Among women over the age of 30 who test positive for a high-risk type of human papillomavirus (HPV) but have no apparent cervical abnormalities, a repeat HPV test two years later provides information about cervical cancer risk: women with an HPV infection that persists have a substantially increased risk for cervical cancer. These results were published in the Journal of the National Cancer Institute.
Each year in the United States, there are more than 12,000 new cases of cervical cancer and more than 4,000 deaths from the disease. Most cases of cervical cancer are caused by persistent infection with a high-risk type of HPV. The types of HPV that are linked with cervical cancer are transmitted sexually, and are extremely common. Most HPV infections clear on their own, but some persist and increase cancer risk.
For women age 30 or older, HPV tests are commonly used in combination with Pap tests for cervical cancer screening. The combination of HPV testing and Pap testing is not routinely used in younger women because many young women will have HPV infections that will clear on their own without causing cervical abnormalities. HPV testing may also be used for the further evaluation of an indeterminate Pap test result. This use of HPV testing is appropriate for women of all ages.
To explore how risk of cervical cancer varies by HPV test result and persistence of HPV infection, researchers in Taiwan conducted a study among more than 10,000 women between the ages of 30 and 65 years who had no evidence of cervical abnormalities at the start of the study.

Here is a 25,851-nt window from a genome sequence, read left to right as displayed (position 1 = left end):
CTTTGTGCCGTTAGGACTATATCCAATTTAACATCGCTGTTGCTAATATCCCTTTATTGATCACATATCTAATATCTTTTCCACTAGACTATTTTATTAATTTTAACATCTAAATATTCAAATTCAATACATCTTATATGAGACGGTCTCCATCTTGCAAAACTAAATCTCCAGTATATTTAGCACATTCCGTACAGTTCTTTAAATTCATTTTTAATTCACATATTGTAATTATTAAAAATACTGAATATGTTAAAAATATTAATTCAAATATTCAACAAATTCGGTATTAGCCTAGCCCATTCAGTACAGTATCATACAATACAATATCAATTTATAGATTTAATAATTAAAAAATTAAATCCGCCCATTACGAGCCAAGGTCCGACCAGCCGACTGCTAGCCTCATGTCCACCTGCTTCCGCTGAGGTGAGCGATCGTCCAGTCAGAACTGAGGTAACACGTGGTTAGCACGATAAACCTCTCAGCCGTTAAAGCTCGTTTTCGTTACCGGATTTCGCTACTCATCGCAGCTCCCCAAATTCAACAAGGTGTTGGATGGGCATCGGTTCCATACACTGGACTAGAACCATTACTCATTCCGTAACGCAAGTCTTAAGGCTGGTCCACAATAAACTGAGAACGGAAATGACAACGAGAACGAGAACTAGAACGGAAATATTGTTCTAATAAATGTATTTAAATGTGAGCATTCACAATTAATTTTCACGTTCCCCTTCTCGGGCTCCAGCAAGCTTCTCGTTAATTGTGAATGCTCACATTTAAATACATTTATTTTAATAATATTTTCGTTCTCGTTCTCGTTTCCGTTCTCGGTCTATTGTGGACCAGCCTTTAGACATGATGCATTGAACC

Study participants had an HPV test at the start of the study and again two years later. Women were considered to have a persistent HPV infection if they tested positive for the same type of HPV at both examinations.
- Women with persistent HPV infections had the highest risk of cervical cancer: 12.4% developed cervical cancer over a 16-year period. In contrast, risk of cervical cancer was very low (0.14%) among women who tested negative for HPV at both visits.
- Older women with a persistent HPV infection had a higher risk of cervical cancer than younger women with a persistent HPV infection.
These results suggest that for women age 30 or older with a positive HPV test and normal Pap test results, a repeat HPV test to detect persistent infection can provide important information about cervical cancer risk.
Reference: Chen H-C, Schiffman M, Lin C-Y et al. Persistence of type-specific human papillomavirus infection and increased long-term risk of cervical cancer. Journal of the National Cancer Institute. Early online publication September 6, 2011.